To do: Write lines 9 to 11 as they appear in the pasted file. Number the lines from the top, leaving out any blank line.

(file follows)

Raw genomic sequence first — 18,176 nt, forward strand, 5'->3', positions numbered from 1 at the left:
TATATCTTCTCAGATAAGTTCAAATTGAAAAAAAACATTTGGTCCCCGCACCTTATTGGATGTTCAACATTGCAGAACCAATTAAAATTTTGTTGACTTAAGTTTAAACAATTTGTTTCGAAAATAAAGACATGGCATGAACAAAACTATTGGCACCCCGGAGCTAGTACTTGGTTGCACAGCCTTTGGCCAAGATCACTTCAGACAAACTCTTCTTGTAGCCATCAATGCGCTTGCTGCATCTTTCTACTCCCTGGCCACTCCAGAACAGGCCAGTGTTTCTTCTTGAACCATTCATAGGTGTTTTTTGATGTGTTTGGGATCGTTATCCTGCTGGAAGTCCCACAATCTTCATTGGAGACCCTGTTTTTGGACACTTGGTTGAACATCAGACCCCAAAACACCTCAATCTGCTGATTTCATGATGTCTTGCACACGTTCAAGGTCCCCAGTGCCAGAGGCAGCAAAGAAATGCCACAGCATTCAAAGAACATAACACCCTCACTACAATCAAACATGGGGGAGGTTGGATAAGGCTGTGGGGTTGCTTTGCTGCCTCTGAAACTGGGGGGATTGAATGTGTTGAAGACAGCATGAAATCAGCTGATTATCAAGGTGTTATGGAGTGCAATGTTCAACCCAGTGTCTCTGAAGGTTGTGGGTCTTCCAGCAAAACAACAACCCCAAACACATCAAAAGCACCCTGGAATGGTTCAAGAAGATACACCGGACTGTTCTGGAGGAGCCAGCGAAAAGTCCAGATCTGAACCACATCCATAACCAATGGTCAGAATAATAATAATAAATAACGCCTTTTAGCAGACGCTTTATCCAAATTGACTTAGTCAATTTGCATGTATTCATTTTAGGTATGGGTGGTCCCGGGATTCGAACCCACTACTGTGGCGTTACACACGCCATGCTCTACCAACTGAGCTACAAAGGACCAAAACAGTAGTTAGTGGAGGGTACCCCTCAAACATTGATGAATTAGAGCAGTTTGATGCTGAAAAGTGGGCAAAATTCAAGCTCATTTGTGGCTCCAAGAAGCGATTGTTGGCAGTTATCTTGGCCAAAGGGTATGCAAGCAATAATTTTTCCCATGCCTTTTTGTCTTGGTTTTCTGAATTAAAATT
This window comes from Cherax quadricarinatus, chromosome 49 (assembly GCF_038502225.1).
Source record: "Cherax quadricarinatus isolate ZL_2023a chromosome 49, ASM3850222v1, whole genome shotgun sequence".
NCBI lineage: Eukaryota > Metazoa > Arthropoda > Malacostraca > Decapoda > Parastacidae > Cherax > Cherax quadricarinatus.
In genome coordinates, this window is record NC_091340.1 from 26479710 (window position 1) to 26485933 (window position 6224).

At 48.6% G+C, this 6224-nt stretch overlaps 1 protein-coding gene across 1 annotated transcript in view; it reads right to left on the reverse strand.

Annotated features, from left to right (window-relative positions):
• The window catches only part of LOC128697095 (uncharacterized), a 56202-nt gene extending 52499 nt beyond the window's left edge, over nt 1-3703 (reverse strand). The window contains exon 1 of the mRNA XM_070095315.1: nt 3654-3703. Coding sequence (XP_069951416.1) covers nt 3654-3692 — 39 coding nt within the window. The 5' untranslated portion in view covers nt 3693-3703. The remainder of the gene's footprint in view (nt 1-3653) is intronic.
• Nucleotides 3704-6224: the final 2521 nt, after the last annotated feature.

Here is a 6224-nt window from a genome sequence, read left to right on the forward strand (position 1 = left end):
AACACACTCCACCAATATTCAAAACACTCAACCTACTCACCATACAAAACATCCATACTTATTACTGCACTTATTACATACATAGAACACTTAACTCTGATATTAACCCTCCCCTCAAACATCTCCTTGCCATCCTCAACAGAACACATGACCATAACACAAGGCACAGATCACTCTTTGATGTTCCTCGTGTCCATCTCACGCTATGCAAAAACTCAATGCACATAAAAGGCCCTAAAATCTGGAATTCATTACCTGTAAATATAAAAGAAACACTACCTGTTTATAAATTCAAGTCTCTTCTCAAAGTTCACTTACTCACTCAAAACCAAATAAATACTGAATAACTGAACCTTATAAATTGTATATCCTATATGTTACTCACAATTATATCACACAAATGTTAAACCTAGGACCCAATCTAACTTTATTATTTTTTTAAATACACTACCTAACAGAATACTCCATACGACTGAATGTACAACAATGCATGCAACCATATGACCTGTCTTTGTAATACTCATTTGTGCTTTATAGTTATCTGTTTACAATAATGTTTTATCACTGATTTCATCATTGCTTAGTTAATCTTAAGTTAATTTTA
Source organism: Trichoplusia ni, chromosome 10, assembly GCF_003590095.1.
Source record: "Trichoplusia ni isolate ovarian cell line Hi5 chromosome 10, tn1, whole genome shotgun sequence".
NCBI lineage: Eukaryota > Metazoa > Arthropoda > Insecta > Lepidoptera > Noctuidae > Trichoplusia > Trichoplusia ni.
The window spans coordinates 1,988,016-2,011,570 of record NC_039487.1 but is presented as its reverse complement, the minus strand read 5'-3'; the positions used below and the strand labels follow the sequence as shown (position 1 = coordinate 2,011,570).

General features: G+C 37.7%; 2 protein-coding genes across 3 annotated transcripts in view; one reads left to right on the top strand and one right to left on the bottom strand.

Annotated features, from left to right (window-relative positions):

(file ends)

• The window catches only part of LOC128697095 (uncharacterized), a 56202-nt gene extending 52499 nt beyond the window's left edge, over nt 1-3703 (reverse strand). The window contains exon 1 of the mRNA XM_070095315.1: nt 3654-3703. Coding sequence (XP_069951416.1) covers nt 3654-3692 — 39 coding nt within the window. The 5' untranslated portion in view covers nt 3693-3703. The remainder of the gene's footprint in view (nt 1-3653) is intronic.
• Nucleotides 3704-6224: the final 2521 nt, after the last annotated feature.

Here is a 6224-nt window from a genome sequence, read left to right on the forward strand (position 1 = left end):